Sunday’s loss to the Seahawks was no moral victory. Moral victories don’t exist in professional sports. No one cares the Niners played tough against a good team on the road or that the game was close until the end. A loss is always a loss is always a loss.
But you must admit, the defense played well. And the running game was effective. And the special teams were good, too. Those three gave the Niners a chance to win. If the passing game had been even slightly better than dreadful, the Niners could have beaten the Seahawks.
The same principle will hold true for Thursday night’s game against the Rams. The Niners can win if their passing game is merely competent. It doesn’t have to flourish. Forget flourish. The goal is competent.
Five things the Niners must do to achieve an adequate passing game against the Rams.
1. Find a play that works.
Kyle Shanahan still hasn’t done that. Through two games, he hasn’t established one pass play he knows his players can execute.
Surely, they have to be good at something. He has to figure out what that something is.
When Bill Walsh was stuck, he would call “22 Z In.” Basically, that was a 12-yard hook route to Jerry Rice — Rice would run 12 yards up field, then stop and turn back toward the quarterback. Joe Montana also had the option to throw a swing pass to Roger Craig in the flat or a short pass to Brent Jones over the middle if Rice wasn’t open. Three easy completions.
Of course, Shanahan doesn’t have Rice, Montana, Craig or Jones. But, Walsh didn’t have them either in 1979, his first year as the 49ers head coach. Walsh had Steve DeBerg, who wasn’t Walsh’s quarterback of the future. Still, his offense ranked third in the NFL in passing yards that season.
What pass concepts will Shanahan establish Thursday night?
He should have his own encyclopedia of plays that work even with limited talent. When he coached the Redskins offense in 2011 and his quarterback was Rex Grossman, Shanahan had plays that were successful. His offense ranked 14th in passing yards per game.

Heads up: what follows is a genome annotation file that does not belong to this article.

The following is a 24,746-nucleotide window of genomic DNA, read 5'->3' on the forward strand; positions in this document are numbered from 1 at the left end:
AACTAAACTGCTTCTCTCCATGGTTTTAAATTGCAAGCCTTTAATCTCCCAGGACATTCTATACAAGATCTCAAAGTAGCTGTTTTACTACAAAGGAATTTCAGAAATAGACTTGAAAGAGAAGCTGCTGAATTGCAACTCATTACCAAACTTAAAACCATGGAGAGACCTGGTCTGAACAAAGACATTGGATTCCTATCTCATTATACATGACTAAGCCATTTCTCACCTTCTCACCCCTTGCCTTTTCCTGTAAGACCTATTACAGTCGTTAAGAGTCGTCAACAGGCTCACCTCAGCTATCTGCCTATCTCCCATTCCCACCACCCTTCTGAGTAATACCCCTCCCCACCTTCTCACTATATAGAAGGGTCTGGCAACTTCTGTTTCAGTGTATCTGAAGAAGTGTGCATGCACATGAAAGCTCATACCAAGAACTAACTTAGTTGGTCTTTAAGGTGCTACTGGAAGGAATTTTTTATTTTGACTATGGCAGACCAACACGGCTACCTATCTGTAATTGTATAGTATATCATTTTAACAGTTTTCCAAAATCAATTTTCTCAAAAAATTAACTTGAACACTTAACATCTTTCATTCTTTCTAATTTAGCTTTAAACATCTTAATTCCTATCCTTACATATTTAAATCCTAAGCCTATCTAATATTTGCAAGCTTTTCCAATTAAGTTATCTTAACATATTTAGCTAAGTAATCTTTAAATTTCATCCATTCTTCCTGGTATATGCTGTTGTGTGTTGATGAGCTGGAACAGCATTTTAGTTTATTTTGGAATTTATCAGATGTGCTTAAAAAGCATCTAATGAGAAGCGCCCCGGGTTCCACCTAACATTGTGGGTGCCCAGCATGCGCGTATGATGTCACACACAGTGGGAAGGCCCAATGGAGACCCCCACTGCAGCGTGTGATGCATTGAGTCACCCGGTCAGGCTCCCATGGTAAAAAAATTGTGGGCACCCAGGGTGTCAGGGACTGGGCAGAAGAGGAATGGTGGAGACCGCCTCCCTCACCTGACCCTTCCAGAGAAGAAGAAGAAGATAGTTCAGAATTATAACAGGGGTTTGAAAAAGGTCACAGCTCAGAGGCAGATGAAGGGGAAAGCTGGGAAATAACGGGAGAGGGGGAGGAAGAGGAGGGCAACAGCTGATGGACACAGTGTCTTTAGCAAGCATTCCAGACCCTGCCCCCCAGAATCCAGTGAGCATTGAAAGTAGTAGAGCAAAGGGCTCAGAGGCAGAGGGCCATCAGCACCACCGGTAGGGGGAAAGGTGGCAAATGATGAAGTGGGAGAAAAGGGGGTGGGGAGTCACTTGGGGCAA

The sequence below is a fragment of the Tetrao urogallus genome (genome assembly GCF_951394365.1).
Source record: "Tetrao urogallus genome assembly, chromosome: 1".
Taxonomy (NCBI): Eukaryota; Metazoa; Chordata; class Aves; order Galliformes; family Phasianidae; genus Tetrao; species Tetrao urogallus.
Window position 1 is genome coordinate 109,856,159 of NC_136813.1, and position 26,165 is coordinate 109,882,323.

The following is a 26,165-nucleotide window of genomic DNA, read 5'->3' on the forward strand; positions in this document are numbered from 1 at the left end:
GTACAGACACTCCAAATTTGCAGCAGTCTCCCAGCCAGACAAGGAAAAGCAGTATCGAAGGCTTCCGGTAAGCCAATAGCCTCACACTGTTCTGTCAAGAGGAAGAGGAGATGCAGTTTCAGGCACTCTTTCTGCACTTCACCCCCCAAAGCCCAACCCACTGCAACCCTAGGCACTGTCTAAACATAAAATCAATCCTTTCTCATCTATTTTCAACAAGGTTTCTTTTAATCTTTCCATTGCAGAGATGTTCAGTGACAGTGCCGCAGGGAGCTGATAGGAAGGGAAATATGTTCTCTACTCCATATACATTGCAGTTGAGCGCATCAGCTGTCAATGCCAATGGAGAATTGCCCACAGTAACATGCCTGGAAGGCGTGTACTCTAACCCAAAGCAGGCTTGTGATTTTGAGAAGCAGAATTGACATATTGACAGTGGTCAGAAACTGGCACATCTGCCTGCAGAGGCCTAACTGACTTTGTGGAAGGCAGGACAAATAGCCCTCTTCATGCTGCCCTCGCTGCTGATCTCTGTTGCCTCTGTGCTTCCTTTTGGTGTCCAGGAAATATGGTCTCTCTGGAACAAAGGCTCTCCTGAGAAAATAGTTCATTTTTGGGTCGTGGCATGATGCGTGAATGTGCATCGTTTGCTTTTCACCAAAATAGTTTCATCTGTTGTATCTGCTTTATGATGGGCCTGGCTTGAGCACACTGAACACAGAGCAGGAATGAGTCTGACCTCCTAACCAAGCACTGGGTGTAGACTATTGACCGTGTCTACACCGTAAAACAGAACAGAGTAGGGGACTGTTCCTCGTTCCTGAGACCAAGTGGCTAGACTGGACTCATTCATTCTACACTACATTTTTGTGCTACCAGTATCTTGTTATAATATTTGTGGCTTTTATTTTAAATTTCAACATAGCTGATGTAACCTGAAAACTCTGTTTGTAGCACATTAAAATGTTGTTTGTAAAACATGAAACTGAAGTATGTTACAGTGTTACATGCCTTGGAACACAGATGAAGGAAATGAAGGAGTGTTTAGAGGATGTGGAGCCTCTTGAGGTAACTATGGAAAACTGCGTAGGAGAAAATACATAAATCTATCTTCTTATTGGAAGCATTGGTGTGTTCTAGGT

When he coached the Browns offense in 2014 and his quarterback was Brian Hoyer, Shanahan had plays that were successful. His offense ranked 20th in passing yards per game.
Shanahan’s current offense ranks 31st in passing yards per game. That’s unacceptable. He’s better than that.
2. Build Brian Hoyer’s confidence.
Hoyer has become the subject of ridicule the past two games. That’s not fair.
He was excellent last season. He threw six touchdown passes and zero interceptions in five starts, and he passed for more than 300 yards four times. In his fifth start, he broke his arm and left the game early.
What was Bears offensive coordinator Dowell Loggains doing that allowed Hoyer to be so successful? Shanahan needs to study that offense, then needs to design plays Hoyer can handle. Give him easy completions. Build his confidence. Build momentum for the offense.
Shanahan chose to bring Hoyer to the 49ers — Hoyer wasn’t forced upon him. Hoyer is his guy. Shanahan has to find a way to make things work with him.
3. Throw to Pierre Garcon early and often.